“Climate change has had a lot to do with the increase in flooding and the extreme nature of the flooding in the last decade or so,” Richard Rood, professor of climate and engineering at University of Michigan, said. “If you look at the precipitation record, we’ve seen all across the United States — but especially in the Great Lakes region and in New England and, of course, in southern Canada — an increase in the total amount of precipitation. We’ve also seen an increase in extreme precipitation. And I think that this acceleration of the water cycle is quite closely related to the increasing temperatures. So there’s an incremental effect that comes from [global] warming.”
Extreme storms, defined as two or more inches of precipitation per day, increased 128% from 1964 to 2014 in Michigan, according to the Rocky Mountain Climate Organization.
Furthermore, Rood says, floods saturate the ground with water, so it takes less rainfall for it to flood again. And in the summers, increased transport of moisture from the Gulf of Mexico to the Midwest makes it wetter as the Gulf warms.
“In the Great Lakes region, the projections are that we’re going to get wetter over time,” Norton said. “We’re going to have longer periods of drought punctuated by more extreme storm events, not unlike what just happened in [Ann Arbor and Detroit], and when you get those extreme events, cities like Detroit in general don’t have the infrastructure that has the capacity to handle all that influx of water.”
Of course, climate change is still a controversial term in national politics.
“If you take out the words climate change and just talk to people about what’s happening, they’ll readily acknowledge that seasons are changing, [they are] getting more rain events, et cetera, that are all of the symptoms of climate change — they just won’t put the label on it,” Norton said. “I think the flooding Detroit has been experiencing in combination with the other things that are happening around the country is starting to shift people’s perception.”
As the climate changes, so, too, do ways of living.
“I think one of the things that’s important is that this is going to continue,” Rood said. “And so you have to think about how to adapt to it. The way we built things 30 and 50 years ago, we have a different climate now, and we’re going to have a different climate again in another 30 to 50 years. So there’s a challenge [in our] way of thinking about, ‘How are you going to adapt to these changing characteristics of water?’”
The recent Wayne State paper and associated studies added to existing research on the public health effects of household flooding. “Recurrent Home Flooding in Detroit, MI 2012–2020: Results of a Household Survey,” led by Larson, found an association between flooding and adult and child asthma: 74% of participants in the survey reported at least one adult in their household who had diagnosed asthma.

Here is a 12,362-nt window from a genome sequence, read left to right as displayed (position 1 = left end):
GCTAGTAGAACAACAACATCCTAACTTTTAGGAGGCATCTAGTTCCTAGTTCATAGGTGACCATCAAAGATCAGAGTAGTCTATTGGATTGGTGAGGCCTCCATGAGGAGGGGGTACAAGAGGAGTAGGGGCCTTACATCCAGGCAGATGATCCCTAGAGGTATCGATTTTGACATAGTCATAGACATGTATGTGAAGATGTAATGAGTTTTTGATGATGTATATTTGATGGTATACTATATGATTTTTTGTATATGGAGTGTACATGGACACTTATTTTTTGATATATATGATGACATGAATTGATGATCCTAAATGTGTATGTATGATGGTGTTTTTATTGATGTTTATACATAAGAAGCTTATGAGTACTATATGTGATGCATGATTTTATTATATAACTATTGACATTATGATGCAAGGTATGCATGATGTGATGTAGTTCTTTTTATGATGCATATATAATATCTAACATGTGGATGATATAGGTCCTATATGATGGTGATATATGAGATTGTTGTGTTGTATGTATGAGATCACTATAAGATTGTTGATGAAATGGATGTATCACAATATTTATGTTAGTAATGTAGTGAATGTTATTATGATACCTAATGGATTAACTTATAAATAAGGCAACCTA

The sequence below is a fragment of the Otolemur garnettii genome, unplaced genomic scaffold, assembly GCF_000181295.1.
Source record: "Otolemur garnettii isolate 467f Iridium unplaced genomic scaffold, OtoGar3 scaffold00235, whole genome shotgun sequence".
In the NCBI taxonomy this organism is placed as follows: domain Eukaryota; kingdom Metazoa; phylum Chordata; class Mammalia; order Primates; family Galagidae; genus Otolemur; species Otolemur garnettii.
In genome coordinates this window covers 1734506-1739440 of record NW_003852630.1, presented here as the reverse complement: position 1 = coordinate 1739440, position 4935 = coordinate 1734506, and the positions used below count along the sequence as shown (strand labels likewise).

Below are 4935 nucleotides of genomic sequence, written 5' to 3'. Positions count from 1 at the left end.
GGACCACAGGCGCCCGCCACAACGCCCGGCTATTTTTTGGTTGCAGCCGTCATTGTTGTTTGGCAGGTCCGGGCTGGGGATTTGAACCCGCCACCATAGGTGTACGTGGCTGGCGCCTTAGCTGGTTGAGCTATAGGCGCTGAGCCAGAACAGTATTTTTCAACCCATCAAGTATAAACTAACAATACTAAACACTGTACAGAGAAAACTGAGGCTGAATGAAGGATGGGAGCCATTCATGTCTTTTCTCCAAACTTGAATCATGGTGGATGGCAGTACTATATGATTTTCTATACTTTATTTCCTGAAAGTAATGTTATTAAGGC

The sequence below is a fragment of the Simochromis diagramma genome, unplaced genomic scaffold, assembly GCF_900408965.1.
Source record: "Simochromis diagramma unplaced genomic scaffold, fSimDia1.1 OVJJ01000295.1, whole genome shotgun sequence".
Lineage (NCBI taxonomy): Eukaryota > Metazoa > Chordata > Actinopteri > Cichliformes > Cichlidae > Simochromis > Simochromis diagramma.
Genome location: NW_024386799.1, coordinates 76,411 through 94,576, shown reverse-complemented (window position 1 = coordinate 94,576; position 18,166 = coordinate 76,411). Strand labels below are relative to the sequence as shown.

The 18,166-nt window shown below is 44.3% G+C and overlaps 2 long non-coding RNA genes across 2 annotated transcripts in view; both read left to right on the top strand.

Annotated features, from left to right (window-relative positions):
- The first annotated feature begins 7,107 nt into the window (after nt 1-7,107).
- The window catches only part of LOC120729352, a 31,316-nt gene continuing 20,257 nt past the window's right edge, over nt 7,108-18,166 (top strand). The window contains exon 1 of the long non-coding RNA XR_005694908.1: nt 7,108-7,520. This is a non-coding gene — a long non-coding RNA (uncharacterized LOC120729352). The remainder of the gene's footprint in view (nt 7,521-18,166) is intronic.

Floods can cause mold growing undetected in damp floors and walls, leading to serious health problems such as headaches, eye irritation, sneezing and skin rashes. Power outages can cause illness from extreme heat without air conditioning during the summer months, or extreme cold without heat in the winter. Furthermore, injuries or death can result when people try to rescue possessions from the storm.
Extreme flooding can also affect psychological health, such as “anxiety, depression, fear of further loss of housing or economic assets or increased disease risks, and trauma from extreme flooding events,” according to Larson.
“I think also what we overlook — and unfortunately it doesn’t always drive policy — is just the psychological distress from ‘I can’t go to work’ or ‘I can’t get my kids to school’ or ‘I’m trying to figure out [if] am I still being exposed to mold’ or ‘Do I need to buy a new furnace?’” Sampson said. “The economic stress and the social stress of that is huge, and that has major public health implications, especially when it’s not the only thing you’re stressed about, but it’s on top of other stressors.”
The state of Michigan’s 2022-2023 fiscal year executive budget introduced the MI Clean Water Plan: $290 million of one-time state funding that will support grants for clean drinking water as well as wastewater infrastructure projects to tackle issues such as sewer overflows, public health risks and failing septic systems. Combined with federal funding, the total budget of the Clean Water Plan is $500 million, $293 million of which will go toward wastewater management and $3 million toward stormwater grants. The state estimates that this plan will create 7,500 new jobs. Another $40 million of state funding will go toward high water infrastructure grants and another $15 million for a Dam Safety Emergency Fund. These are all one-time programs that will not be automatically renewed for 2023.